Mandy Smith, manager at Pilgrim Gardens, shares about family life at the retired living community in Leicester.

At a recent Christian conference for women it upset me to hear two of the speakers, speak of their fear of growing old alone. As single Christian ladies, they are not alone in their anxieties. Pilgrim Gardens is a community of elderly Christians, many having never been married, never having children, having been widowed or having families that live many miles away, sometimes in other countries; but what these elderly Christians do have is an environment where they can flourish with other Christians. Here are the stories of two of them…

Having spent 33 years on the mission field, Jill had always been housed with others. However, when she retired at 60, she realised that she would have to start living alone. Although she wasn’t concerned about being lonely, she did question who she could turn to when she was no longer independent and able to drive. An internet search led her to Pilgrim Gardens. To her the unique selling point was the Pilgrim’s Friend Society’s Evington Home just next door, meaning that once Jill could no longer cope independently, she could be supported by their 24hour care. But in the meantime, Jill appreciates her daily call from the Pilgrim Gardens office to check that she is ok and the Christian neighbours that she is surrounded by. Jill says, ‘being single means that you can’t join in with many of the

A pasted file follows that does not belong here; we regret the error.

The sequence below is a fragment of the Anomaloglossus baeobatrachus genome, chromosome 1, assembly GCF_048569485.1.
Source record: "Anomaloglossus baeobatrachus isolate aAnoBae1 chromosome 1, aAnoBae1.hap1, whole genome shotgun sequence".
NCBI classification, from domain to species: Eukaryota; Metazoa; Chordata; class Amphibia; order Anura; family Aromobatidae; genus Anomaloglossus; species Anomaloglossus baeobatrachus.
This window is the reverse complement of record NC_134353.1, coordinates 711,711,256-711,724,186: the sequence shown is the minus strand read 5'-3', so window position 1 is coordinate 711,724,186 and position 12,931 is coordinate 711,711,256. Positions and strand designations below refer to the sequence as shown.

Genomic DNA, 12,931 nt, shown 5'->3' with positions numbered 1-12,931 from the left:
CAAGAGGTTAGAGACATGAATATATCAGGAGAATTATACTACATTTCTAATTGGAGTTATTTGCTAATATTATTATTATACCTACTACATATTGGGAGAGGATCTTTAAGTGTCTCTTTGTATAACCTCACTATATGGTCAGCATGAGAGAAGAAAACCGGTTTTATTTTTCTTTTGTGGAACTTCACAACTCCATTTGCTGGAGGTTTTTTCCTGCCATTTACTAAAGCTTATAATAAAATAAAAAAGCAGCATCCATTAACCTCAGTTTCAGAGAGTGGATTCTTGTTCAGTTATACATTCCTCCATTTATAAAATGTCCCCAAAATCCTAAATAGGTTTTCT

conversations that other elderly people are having, like comparing grandchildren, but having Christian neighbours always gives
you that common ground for conversation about the Lord.’

Margaret’s son had introduced Margaret and her husband Geoff to Pilgrim Gardens and on their first look around Margaret described it as a place of ‘beauty, peace, quiet and bliss’. I remember Margaret’s words to me through teary eyes were, ‘it feels like home’. Margaret had been spending much of her time caring for her husband Geoff, who had dementia, Margaret struggled to see as she has macular degeneration and she confesses to being timid. All these things meant that she had become quite lonely where she had been living.

Once Margaret and Geoff had moved in, they made friends very quickly as neighbours made themselves known and chatted freely when they were out and about. Sadly, Geoff passed away four months after moving in. Margaret is very grateful of God’s provision of her home at Pilgrim Gardens, where although she is now alone, she never feels lonely because of the warmth and comfort of the lovely
neighbours close by. 

Find out more about living at Pilgrim Gardens.